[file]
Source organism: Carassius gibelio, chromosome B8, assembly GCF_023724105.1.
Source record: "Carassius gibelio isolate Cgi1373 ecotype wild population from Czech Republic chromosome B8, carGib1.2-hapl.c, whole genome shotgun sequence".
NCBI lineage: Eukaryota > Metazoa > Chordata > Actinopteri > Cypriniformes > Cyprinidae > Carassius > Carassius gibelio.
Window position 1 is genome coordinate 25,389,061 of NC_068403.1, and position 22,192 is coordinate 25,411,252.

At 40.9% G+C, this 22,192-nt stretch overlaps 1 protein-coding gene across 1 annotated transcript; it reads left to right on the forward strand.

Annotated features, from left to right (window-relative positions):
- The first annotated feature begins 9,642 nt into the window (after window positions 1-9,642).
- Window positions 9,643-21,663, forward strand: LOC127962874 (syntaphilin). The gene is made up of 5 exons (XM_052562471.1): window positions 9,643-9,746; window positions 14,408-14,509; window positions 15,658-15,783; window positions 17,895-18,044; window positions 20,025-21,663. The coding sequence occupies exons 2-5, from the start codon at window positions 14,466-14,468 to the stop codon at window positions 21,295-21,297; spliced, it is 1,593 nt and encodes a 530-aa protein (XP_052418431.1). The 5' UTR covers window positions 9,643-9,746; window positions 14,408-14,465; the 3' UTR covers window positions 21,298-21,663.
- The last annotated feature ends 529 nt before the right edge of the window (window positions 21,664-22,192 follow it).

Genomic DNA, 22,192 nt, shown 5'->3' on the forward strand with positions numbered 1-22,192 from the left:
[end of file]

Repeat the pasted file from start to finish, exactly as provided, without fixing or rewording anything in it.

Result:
Source organism: Carassius gibelio, chromosome B8, assembly GCF_023724105.1.
Source record: "Carassius gibelio isolate Cgi1373 ecotype wild population from Czech Republic chromosome B8, carGib1.2-hapl.c, whole genome shotgun sequence".
NCBI lineage: Eukaryota > Metazoa > Chordata > Actinopteri > Cypriniformes > Cyprinidae > Carassius > Carassius gibelio.
Window position 1 is genome coordinate 25,389,061 of NC_068403.1, and position 22,192 is coordinate 25,411,252.

At 40.9% G+C, this 22,192-nt stretch overlaps 1 protein-coding gene across 1 annotated transcript; it reads left to right on the forward strand.

Annotated features, from left to right (window-relative positions):
- The first annotated feature begins 9,642 nt into the window (after window positions 1-9,642).
- Window positions 9,643-21,663, forward strand: LOC127962874 (syntaphilin). The gene is made up of 5 exons (XM_052562471.1): window positions 9,643-9,746; window positions 14,408-14,509; window positions 15,658-15,783; window positions 17,895-18,044; window positions 20,025-21,663. The coding sequence occupies exons 2-5, from the start codon at window positions 14,466-14,468 to the stop codon at window positions 21,295-21,297; spliced, it is 1,593 nt and encodes a 530-aa protein (XP_052418431.1). The 5' UTR covers window positions 9,643-9,746; window positions 14,408-14,465; the 3' UTR covers window positions 21,298-21,663.
- The last annotated feature ends 529 nt before the right edge of the window (window positions 21,664-22,192 follow it).

Genomic DNA, 22,192 nt, shown 5'->3' on the forward strand with positions numbered 1-22,192 from the left: